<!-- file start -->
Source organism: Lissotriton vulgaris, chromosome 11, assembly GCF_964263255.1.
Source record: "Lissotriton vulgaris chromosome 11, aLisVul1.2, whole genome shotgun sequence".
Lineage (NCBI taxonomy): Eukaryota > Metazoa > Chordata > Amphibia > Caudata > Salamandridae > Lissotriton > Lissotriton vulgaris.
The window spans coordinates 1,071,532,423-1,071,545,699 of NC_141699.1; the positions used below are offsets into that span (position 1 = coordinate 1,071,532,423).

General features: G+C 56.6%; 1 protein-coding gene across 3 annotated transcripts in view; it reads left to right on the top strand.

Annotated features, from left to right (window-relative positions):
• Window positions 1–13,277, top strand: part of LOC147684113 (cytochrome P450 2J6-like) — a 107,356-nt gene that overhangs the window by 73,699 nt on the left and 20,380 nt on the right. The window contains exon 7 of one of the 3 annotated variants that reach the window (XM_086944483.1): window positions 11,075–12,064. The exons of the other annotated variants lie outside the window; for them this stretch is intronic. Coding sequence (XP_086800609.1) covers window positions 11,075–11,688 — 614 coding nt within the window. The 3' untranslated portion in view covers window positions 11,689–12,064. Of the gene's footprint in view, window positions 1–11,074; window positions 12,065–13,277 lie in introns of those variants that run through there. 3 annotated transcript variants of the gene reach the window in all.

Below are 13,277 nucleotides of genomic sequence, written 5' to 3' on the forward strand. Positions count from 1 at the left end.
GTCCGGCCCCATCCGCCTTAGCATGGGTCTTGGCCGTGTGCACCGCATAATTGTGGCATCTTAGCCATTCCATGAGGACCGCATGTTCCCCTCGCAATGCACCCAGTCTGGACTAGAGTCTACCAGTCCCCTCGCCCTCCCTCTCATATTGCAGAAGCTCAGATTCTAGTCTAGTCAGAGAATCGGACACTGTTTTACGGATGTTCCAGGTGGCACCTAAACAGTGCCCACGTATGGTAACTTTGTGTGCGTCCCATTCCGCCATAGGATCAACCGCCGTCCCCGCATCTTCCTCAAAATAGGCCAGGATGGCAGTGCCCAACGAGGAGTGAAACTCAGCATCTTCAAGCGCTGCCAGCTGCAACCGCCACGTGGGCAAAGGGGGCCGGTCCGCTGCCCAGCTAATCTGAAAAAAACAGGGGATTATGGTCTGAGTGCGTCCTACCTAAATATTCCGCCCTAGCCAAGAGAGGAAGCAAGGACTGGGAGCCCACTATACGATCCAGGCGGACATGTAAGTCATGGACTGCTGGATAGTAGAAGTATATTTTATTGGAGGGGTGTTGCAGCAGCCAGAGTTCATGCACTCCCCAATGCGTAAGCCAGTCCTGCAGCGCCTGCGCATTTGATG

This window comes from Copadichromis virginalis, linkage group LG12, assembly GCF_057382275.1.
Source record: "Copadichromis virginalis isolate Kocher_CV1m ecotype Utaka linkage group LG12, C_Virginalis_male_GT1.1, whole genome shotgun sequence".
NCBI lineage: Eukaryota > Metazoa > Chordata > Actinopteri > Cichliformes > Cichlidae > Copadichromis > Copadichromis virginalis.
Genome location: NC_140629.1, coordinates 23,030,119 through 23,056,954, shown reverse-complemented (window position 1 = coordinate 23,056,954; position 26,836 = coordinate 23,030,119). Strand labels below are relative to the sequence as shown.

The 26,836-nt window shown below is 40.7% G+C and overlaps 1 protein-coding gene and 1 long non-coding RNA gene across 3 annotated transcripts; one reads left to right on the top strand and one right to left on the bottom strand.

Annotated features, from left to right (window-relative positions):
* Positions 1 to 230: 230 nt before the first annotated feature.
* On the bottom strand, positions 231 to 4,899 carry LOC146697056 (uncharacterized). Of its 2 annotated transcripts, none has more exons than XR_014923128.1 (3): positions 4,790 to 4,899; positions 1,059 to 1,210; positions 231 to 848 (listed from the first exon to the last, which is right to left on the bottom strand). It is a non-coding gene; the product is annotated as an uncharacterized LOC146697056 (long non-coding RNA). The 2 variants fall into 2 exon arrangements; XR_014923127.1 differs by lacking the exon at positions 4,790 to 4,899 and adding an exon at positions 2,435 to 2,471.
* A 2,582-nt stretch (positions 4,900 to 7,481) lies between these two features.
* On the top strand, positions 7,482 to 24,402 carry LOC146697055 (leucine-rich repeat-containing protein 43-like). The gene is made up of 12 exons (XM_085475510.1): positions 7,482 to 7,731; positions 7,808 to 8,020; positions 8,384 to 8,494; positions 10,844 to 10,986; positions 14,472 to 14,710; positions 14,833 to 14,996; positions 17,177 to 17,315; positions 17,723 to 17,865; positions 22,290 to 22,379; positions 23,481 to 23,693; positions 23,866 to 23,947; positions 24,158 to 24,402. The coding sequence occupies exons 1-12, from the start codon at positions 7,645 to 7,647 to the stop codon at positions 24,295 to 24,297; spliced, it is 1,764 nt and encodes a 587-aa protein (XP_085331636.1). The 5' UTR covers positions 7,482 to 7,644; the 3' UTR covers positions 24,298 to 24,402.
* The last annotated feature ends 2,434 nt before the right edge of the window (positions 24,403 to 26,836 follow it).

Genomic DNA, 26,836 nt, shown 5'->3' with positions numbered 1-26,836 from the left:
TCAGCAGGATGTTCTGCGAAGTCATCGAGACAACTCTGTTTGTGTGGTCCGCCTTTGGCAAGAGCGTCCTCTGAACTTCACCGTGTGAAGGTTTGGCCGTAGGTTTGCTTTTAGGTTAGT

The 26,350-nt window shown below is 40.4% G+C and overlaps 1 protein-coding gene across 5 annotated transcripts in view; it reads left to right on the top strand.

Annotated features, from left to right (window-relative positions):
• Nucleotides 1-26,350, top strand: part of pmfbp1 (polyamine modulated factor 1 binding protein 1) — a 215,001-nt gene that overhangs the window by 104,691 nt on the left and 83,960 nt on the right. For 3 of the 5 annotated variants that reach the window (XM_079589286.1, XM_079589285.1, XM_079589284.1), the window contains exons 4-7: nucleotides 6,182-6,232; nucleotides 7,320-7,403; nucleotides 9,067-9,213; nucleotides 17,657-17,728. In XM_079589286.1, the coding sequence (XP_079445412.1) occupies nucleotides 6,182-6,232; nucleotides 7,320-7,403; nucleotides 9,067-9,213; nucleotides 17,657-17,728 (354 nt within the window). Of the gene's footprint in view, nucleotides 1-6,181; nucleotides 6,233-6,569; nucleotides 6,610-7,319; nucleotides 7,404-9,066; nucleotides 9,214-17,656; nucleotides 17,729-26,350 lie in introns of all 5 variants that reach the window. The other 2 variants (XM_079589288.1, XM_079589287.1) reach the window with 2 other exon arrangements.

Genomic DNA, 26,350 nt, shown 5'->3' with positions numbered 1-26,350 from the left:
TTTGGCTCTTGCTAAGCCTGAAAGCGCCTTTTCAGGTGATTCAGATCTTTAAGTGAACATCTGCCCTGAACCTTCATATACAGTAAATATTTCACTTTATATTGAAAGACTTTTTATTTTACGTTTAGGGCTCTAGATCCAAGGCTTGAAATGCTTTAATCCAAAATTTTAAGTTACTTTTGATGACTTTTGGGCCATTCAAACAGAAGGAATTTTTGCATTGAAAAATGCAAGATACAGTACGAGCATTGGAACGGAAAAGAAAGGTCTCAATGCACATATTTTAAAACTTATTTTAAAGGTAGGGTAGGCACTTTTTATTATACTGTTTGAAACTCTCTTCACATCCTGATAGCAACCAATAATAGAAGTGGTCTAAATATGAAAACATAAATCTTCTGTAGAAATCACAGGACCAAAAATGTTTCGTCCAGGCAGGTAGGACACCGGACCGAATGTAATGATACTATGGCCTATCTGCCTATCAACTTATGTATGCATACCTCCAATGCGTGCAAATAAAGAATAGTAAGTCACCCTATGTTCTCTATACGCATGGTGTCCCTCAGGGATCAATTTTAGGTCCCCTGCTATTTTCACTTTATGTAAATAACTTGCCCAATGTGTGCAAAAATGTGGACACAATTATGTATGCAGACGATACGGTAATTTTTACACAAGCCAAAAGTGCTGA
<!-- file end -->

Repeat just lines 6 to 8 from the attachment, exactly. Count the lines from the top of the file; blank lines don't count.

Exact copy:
Annotated features, from left to right (window-relative positions):
• Window positions 1–13,277, top strand: part of LOC147684113 (cytochrome P450 2J6-like) — a 107,356-nt gene that overhangs the window by 73,699 nt on the left and 20,380 nt on the right. The window contains exon 7 of one of the 3 annotated variants that reach the window (XM_086944483.1): window positions 11,075–12,064. The exons of the other annotated variants lie outside the window; for them this stretch is intronic. Coding sequence (XP_086800609.1) covers window positions 11,075–11,688 — 614 coding nt within the window. The 3' untranslated portion in view covers window positions 11,689–12,064. Of the gene's footprint in view, window positions 1–11,074; window positions 12,065–13,277 lie in introns of those variants that run through there. 3 annotated transcript variants of the gene reach the window in all.

Below are 13,277 nucleotides of genomic sequence, written 5' to 3' on the forward strand. Positions count from 1 at the left end.